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US Population Growth Rate Hits Lowest Point in a Century

Thanks to declining births, increasing deaths and more
By Newser Editors and Wire Services
Posted Dec 30, 2019 6:15 PM CST

(Newser) – The past year’s population growth rate in the United States was the slowest in a century due to declining births, increasing deaths, and the slowdown of international migration, according to figures released Monday by the US Census Bureau. The US grew from 2018 to 2019 by almost a half-percent, or about 1.5 million people, with the population standing at 328 million this year, according to population estimates. That's the slowest growth rate in the US since 1917 to 1918, when the nation was involved in World War I, says William Frey, a senior fellow at the Brookings Institution. For the first time in decades, natural increase—the number of births minus the number of deaths—was less than 1 million in the US due to an aging population of Baby Boomers, whose oldest members entered their 70s within the past several years. As the large Boomer population continues to age, this trend is going to continue, the AP reports. A few details:

  • Four states had a natural decrease, where deaths outnumbered births: West Virginia, Maine, New Hampshire and Vermont.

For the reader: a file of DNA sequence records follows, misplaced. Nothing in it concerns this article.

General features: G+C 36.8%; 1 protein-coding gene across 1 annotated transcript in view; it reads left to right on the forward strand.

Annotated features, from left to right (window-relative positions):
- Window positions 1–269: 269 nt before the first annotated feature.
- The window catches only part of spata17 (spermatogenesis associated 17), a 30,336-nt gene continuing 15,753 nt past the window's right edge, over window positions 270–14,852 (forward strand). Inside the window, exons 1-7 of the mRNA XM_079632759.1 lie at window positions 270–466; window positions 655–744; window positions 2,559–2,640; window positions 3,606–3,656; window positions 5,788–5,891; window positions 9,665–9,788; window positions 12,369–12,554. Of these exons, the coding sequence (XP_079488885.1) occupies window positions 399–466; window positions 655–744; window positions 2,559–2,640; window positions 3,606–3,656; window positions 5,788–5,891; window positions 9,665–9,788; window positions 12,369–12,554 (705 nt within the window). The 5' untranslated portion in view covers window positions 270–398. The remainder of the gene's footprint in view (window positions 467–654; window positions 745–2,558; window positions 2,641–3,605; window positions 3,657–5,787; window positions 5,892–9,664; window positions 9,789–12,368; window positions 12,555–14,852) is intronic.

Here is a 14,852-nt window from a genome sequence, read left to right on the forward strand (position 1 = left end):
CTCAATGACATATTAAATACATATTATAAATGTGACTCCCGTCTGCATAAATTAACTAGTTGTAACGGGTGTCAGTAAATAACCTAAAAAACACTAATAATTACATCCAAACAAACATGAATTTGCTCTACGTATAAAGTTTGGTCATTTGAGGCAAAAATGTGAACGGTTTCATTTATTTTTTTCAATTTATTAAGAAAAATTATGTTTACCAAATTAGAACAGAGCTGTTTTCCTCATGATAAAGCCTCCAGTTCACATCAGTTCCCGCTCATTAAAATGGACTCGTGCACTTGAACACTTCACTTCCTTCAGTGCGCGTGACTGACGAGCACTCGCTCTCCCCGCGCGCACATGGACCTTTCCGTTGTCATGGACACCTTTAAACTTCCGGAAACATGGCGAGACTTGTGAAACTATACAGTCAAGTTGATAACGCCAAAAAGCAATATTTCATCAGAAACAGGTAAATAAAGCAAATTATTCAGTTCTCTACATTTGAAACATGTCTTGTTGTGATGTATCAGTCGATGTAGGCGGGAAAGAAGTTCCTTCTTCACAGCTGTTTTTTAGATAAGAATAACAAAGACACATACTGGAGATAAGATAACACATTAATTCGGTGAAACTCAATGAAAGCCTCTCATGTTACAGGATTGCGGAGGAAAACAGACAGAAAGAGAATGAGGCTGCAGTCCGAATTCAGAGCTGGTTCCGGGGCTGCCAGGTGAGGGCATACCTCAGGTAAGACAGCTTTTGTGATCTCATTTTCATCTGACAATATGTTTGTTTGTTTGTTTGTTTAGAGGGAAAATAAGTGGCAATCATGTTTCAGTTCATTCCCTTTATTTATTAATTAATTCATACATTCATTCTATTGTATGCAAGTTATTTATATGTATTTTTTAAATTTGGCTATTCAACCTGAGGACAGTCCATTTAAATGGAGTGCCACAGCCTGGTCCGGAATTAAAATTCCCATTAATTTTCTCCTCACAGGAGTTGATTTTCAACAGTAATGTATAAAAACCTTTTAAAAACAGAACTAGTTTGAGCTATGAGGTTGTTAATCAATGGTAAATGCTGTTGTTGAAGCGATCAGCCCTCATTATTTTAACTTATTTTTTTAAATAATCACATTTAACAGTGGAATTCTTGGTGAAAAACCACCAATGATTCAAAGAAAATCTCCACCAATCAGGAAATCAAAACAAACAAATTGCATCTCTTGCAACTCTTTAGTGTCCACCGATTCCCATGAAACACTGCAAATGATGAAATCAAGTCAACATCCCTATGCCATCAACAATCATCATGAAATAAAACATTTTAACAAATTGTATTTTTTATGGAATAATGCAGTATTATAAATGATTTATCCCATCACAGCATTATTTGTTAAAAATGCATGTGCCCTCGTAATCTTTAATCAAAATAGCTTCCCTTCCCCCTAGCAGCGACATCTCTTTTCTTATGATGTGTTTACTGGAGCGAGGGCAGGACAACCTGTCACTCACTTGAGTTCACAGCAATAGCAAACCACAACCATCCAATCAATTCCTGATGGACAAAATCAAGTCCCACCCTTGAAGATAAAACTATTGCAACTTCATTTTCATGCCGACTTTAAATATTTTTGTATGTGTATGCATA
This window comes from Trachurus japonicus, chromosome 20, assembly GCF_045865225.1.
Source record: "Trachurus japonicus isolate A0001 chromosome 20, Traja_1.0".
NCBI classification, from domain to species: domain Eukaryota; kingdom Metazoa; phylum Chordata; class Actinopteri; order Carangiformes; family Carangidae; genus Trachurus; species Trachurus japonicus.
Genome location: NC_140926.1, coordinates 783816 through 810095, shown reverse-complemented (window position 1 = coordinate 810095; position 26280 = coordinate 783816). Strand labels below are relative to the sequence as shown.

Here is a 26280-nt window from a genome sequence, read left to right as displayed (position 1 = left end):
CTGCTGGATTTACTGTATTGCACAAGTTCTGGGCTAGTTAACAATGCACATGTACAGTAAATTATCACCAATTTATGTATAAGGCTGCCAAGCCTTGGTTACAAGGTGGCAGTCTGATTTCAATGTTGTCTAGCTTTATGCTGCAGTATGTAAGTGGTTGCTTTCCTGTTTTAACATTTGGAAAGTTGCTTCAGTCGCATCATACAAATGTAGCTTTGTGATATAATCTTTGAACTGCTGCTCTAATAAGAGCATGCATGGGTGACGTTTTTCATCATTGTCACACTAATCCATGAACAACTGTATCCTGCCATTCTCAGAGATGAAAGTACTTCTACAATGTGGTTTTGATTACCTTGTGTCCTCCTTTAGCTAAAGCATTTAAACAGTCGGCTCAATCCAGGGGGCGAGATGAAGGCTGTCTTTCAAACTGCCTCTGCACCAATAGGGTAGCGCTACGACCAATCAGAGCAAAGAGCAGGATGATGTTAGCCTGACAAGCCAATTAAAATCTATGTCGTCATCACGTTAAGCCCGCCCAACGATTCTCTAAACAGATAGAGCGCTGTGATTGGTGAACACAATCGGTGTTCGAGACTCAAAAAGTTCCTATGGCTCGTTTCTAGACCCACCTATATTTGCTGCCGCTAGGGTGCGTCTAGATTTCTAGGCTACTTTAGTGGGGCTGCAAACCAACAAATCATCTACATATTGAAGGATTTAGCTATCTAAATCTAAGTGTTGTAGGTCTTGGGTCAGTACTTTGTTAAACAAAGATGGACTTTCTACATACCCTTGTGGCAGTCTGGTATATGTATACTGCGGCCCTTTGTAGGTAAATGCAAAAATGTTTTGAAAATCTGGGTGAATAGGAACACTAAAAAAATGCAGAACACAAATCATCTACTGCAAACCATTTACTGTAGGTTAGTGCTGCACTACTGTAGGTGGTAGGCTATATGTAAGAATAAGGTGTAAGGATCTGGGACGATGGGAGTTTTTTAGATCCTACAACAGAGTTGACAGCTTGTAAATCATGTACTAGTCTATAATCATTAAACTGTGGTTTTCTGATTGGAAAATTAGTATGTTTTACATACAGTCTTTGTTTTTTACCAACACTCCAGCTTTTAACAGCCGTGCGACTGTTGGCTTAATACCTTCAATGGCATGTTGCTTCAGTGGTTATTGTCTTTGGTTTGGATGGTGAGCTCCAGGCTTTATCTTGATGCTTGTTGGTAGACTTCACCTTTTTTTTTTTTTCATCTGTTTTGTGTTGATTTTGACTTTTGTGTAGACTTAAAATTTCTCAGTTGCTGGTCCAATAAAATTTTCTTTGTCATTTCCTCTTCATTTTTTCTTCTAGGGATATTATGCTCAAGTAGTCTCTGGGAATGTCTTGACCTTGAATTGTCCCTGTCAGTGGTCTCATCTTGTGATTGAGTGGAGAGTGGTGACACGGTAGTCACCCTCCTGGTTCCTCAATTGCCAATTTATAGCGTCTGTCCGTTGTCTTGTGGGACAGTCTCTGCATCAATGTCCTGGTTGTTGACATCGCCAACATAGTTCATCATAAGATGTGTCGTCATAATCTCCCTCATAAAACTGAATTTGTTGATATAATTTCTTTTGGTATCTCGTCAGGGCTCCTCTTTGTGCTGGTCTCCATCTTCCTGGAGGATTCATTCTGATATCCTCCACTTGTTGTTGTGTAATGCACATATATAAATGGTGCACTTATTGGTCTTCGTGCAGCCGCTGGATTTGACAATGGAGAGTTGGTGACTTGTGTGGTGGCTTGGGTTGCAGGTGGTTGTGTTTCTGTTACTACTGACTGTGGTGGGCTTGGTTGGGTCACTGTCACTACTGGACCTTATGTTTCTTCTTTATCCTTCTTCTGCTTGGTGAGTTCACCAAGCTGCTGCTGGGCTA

• Ten states had population declines in the past year. They included New York, which lost almost 77,000 people; Illinois, which lost almost 51,000 residents; West Virginia, which lost more than 12,000 people; Louisiana, which lost almost 11,000 residents; and Connecticut, which lost 6,200 people. Mississippi, Hawaii, New Jersey, Alaska and Vermont each lost less than 5,000 residents.
  • For the first time this decade, Puerto Rico had a population increase. The island, battered by economic stagnation and Hurricane Maria in the past several years, increased by 340 people between 2018 and 2019, with people moving to the island offsetting natural decrease.
  • International migration to the US decreased to 595,000 people from 2018 to 2019, dropping from as many as 1 million international migrants in 2016, according to the population estimates. Immigration restrictions by the Trump administration combined with a perception that the US has fewer economic opportunities than it did before the recession a decade ago contributed to the decline, Frey says.
  • Regionally, the South saw the greatest population growth from 2018 to 2019, increasing 0.8% due to natural increase and people moving from others parts of the country. The Northeast had a population decrease for the first time this decade, declining 0.1% due primarily to people moving away.
(Click to see how the population estimates offer a preview of which states may gain or lose congressional seats.)

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